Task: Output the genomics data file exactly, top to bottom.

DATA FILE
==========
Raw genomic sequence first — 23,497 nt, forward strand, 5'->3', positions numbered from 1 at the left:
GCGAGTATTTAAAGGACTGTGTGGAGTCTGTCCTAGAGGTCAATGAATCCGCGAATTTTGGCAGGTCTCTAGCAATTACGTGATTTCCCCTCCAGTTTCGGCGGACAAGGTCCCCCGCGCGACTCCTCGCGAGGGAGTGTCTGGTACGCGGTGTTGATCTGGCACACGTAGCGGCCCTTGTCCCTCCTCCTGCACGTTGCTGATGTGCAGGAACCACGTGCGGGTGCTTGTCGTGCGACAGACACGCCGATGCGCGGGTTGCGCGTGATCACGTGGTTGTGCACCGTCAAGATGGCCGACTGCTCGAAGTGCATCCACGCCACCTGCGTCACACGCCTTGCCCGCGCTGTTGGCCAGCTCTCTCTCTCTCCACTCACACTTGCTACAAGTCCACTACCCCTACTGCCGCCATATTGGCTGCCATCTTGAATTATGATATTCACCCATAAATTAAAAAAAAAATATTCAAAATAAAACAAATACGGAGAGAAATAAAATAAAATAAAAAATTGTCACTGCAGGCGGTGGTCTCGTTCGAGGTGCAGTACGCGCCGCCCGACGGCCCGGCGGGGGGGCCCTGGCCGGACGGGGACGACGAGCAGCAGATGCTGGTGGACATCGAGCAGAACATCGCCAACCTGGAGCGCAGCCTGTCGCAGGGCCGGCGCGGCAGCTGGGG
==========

Raw genomic sequence first — 23,497 nt, forward strand, 5'->3', positions numbered from 1 at the left:
GCGAGTATTTAAAGGACTGTGTGGAGTCTGTCCTAGAGGTCAATGAATCCGCGAATTTTGGCAGGTCTCTAGCAATTACGTGATTTCCCCTCCAGTTTCGGCGGACAAGGTCCCCCGCGCGACTCCTCGCGAGGGAGTGTCTGGTACGCGGTGTTGATCTGGCACACGTAGCGGCCCTTGTCCCTCCTCCTGCACGTTGCTGATGTGCAGGAACCACGTGCGGGTGCTTGTCGTGCGACAGACACGCCGATGCGCGGGTTGCGCGTGATCACGTGGTTGTGCACCGTCAAGATGGCCGACTGCTCGAAGTGCATCCACGCCACCTGCGTCACACGCCTTGCCCGCGCTGTTGGCCAGCTCTCTCTCTCTCCACTCACACTTGCTACAAGTCCACTACCCCTACTGCCGCCATATTGGCTGCCATCTTGAATTATGATATTCACCCATAAATTAAAAAAAAAATATTCAAAATAAAACAAATACGGAGAGAAATAAAATAAAATAAAAAATTGTCACTGCAGGCGGTGGTCTCGTTCGAGGTGCAGTACGCGCCGCCCGACGGCCCGGCGGGGGGGCCCTGGCCGGACGGGGACGACGAGCAGCAGATGCTGGTGGACATCGAGCAGAACATCGCCAACCTGGAGCGCAGCCTGTCGCAGGGCCGGCGCGGCAGCTGGGG